The morel of the story
April 21, 2022
There were a lot of reasons to loathe 2020. Round here, a huge flush of morels wasn't one of them.
Kale volunteers were popping up in the spring garlic beds. The garlic had been planted in fall in Creation Organics' 60 rotted manure/30 peat/10 sand mixture. The whole had been covered with rotted alder chips and cardboard.
I was weeding the kale out of the beds when I noticed a morel growing with the garlic. Suddenly I realized there were several.
An hour later it was clear that five raised beds were shot through with morels. There was such rejoicing, you'd think it was the second coming.
Morels have more than an unbelievably rich earthy taste. Their crazy tapered-hollow-brain look makes them a favorite wild food texture. They dry well, cook well by themselves or offer a lot to dishes, like crab and morel risotto.
It was the greatest wild mushroom find of my time in South Sound, and I've had not a few. The volume was too large even to process and slugs took more than their share. Their most charming conquest was crawling up the inside of the hollow stem to live inside the morel while eating it, increasingly marinating themselves in poop.
Spring 2021's brainy shapes in the raised beds had me thinking I'd get morels every year. Imagine my dismay when I found out they were the handsome but inedible elfin saddle mushroom. I'm not knocking the elfin saddle, though; I'm sure I'll learn fine things about it some day.
Thinking lightning doesn't strike twice, I didn't look for morels at all in 2022. I was gobsmacked when they turned up hundreds of feet from the raised beds where they'd flourished previously, and in the unbelievably inhospitable conditions of the graveled driveway.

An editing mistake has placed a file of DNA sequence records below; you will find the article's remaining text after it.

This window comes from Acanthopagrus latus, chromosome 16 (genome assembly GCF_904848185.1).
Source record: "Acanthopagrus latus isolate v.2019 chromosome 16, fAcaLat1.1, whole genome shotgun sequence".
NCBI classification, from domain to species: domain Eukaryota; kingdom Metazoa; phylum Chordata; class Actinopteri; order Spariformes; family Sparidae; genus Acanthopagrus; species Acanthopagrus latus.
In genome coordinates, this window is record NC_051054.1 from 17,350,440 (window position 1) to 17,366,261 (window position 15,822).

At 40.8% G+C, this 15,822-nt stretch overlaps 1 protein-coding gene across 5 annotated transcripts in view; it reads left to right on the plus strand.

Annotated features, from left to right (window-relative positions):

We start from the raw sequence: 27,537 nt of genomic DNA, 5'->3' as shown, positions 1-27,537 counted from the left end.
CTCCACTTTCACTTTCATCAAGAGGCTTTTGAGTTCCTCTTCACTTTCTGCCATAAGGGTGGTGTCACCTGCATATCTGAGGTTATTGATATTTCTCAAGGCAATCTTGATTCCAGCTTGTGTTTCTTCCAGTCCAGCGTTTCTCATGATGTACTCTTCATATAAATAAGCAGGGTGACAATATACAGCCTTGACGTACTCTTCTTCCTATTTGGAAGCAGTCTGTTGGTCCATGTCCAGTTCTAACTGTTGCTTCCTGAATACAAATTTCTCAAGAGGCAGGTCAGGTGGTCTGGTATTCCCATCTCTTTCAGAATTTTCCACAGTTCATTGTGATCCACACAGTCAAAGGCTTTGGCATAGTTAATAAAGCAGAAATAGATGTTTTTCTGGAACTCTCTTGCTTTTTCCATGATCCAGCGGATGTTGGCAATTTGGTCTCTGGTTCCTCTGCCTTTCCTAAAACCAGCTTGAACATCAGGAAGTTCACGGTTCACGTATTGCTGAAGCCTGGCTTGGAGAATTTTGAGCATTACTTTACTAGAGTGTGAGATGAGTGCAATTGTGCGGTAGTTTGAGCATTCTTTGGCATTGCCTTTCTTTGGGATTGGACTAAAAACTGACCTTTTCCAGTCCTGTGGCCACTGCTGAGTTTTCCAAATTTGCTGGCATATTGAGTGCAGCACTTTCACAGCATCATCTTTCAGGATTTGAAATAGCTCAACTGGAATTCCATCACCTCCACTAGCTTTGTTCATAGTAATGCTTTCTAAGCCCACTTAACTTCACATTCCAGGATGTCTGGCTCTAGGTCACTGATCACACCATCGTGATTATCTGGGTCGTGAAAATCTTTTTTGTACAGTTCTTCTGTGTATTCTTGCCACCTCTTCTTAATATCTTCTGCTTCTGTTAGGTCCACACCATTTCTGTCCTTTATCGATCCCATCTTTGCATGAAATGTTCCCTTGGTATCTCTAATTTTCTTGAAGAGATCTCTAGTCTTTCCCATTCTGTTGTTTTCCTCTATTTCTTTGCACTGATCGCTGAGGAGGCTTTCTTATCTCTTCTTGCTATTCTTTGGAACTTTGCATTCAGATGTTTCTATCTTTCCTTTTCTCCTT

Beside my homemade waste oil-burning blast furnace and a book a friend had lent me before leaving New York City, two morels the size of baby arms were growing. I didn't know they could get that big.
There was a poetry to this experience: morels often grow in recently burned disturbed forest edges. These two mushrooms were framed by a blast furnace and the book was called "Dies the Fire," which is a classic post-apocalypse novel about an EMP-like condition throwing the entire world into a dark age without electricity and chemical combustion.
When I was done laughing at that splendid universal joke and taking a picture to send H., who had given me the book, I found several more morels scattered over a 300-foot radius. The soil types and conditions varied, having only in common that they are all inhospitable.
I have never used pesticides, fungicides or herbicides on my property. I can't trust experts that there won't be undesirable effects - given how many times the science has been wrong.
I've integrated a lot of charcoal into this soil, have liberally used wood chips (alder, willow, cherry, cascara, hazel) and occasionally added manures. A friend with a small homestead outside Olympia said she had seen morels growing in a clearing among alder where cattle grazed.
It seems something about fire, manure and alder create the conditions morels love. But that's the magic of mushrooms: most of them are impossible to domesticate.
Scientific Western study of mushrooms is just over a century old. Gaping chasms of ignorance are loosely bordered by a taxonomy that changes frequently. It was only recently that researchers figured out mushrooms are more closely related to animals than plants. (Vegans, consider the lacunae of your dogma.)
I can't know what I did to occasion recurring morels. I'll go on listening to the land as closely as possible and taking the small slow steps that invite surprise wonders.
■ Alex Féthière has lived on Harstine Island long enough to forget New York City, where he built community gardens and double-dug his suburban sod into a victory garden. He can be reached at [email protected]